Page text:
Selecting the Best Business Structure for Your Start-Up

Start up on blackboard concept for Selecting the Best Business Structure for Your Start-Up

The business structure you select for your start-up can make all the difference when it comes to its success and longevity. Having a defined structure makes a company more appealing to potential investors. The type of entity you choose also determines your tax rates and dictates your day-to-day operations. In addition, the legal structure of your company can be crucial in limiting your liability in the event of litigation.

It’s important to choose carefully when it comes to a business formation for your startup. While it may be possible to convert to a different structure in the future, this can sometimes result in unintended consequences for you and your company.

What is a Business Structure?

A business structure, also referred to as a business entity, is a legal classification that determines how a company is operated and regulated. Choosing the right formation from the outset of your business venture is critical as it can affect many of the decisions you will need to make. Because each type of entity involves different tax ramifications and various levels of liability protection, you should choose the structure that meets your company’s needs.

How to Choose the Best Legal Structure for Your New Business

The first thing you should do when it comes to selecting a structure for your start-up is review your business objectives. There are several different business formations from which you may choose, depending upon your professional and financial goals. Significantly, you should consider the following issues before selecting a start-up business structure:

  • Tax implications — Depending upon the entity you select, it may be possible to minimize your tax consequences. It’s important to understand that there are many more options for tax-planning when a company incorporates, rather than with a sole proprietorship or partnership.
  • Limiting your exposure to liability — You should consider the extent to which you will need to be protected from personal liability for any losses associated with the business, as well as potential lawsuits.
  • Whether you have a business partner — If you are going to have a partner or investor involved in your venture, you should select a business structure accordingly.
  • Costs of ongoing business operations — The type of structure you choose can impact the ongoing costs of maintaining the business.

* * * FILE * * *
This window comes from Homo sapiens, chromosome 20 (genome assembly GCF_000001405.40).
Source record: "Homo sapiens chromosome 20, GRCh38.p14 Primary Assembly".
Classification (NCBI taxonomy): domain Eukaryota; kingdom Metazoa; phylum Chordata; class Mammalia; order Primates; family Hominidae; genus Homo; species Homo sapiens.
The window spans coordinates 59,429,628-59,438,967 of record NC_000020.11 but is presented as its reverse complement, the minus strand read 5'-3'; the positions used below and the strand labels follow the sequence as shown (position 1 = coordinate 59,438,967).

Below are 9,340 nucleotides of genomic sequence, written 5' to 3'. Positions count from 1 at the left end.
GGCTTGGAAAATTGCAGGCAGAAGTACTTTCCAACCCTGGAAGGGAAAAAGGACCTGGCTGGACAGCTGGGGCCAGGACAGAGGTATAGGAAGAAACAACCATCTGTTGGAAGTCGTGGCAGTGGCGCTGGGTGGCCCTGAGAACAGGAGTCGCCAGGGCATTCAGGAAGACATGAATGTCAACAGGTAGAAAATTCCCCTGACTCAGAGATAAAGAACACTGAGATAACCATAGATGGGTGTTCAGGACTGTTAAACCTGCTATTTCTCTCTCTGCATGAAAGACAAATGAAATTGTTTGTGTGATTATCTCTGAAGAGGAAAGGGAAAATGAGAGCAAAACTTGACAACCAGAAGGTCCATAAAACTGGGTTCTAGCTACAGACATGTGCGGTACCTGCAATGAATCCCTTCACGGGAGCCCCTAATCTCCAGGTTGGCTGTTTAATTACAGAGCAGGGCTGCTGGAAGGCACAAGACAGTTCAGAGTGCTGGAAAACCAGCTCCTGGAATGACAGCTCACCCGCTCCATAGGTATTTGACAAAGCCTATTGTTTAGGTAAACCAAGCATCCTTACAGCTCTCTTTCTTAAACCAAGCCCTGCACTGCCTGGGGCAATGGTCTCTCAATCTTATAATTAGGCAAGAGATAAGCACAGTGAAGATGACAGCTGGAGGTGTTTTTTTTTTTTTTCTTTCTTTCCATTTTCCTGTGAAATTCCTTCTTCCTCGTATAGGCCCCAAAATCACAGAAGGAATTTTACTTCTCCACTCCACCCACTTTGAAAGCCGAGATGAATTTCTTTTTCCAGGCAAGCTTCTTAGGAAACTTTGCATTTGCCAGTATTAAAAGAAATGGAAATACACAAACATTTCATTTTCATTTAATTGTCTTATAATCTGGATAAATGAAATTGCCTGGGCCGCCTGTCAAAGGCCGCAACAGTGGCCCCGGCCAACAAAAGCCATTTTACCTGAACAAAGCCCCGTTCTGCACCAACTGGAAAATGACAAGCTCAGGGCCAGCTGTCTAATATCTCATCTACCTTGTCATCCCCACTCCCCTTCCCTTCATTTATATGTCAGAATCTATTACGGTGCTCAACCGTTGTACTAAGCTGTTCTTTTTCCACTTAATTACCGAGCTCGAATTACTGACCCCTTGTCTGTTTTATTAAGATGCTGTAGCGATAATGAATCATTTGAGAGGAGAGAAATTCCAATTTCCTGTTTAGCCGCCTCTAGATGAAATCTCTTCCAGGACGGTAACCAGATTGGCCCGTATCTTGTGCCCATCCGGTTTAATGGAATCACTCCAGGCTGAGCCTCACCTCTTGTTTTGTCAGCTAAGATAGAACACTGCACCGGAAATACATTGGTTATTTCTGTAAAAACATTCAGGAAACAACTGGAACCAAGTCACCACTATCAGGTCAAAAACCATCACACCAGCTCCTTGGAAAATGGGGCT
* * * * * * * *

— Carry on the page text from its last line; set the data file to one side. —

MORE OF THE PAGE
• Your long-term business objectives — Business owners may sometimes only think about getting their companies up and running. However, it’s essential to think about what you want your business to look like years down the road.

No two start-ups are identical. Every owner has their own organizational, economic, and personal goals for their company. The right structure for your start-up should offer adequate protection from any liability to which you might be exposed — and provide for the stability of the business.

Common Types of Start-Up Business Structures

There is no right or wrong when it comes to selecting a legal entity for a start-up. Each business structure comes with various pros and cons. But no matter the size of your company, it’s vital to make sure you choose a structure that is beneficial for the needs of your growing business.

The most common business entities for start-ups include the following:

  • Sole proprietorship — A sole proprietorship is the easiest type of business entity to form. With this formation, one individual owns and operates the company. With this structure, there is no separation between the entrepreneur and the company, resulting in lack of liability protection.
  • General partnership — A general partnership is a legal arrangement where business partners share ownership of the company and responsibility for running it. Similar to a sole proprietorship, there is no legal separation between the business and its owners.
  • Limited partnership — Another type of partnership in California is a limited partnership structure which offers increased flexibility and protection from liability. This structure consists of at least one general partner and one limited partner. The general partner usually runs the company, while the limited partner invests money in exchange for shares.
  • Corporation — A corporation is a business structure that is a separate entity from those who founded it. Although this type of business structure is more costly and requires extensive record keeping, one of the benefits of forming a corporation is the avoidance of personal liability.
  • Limited liability company (LLC) — An LLC can be owned by one member or multiple members. Like a corporation, it limits owner liability. However, it is more flexible, less formal, and does not require as much paperwork as a corporation.

The decisions you make early on for your start-up can have an impact on its success in the years to come. Not only should you choose a structure that safeguards your personal assets, but one that also allows your company to grow and expand.

Contact an Experienced California Business Attorney

Forming a start-up can be exciting — but it might also feel overwhelming. An experienced business attorney can discuss the strengths and weaknesses of the various entity types with you to determine the most advantageous start-up business structure for your company. At White and Bright, LLP, we work with business owners, start-ups, and entrepreneurs in California for a wide variety of business formation and litigation matters. We welcome you to contact or call us at (760) 747-3200 to learn more about our legal services.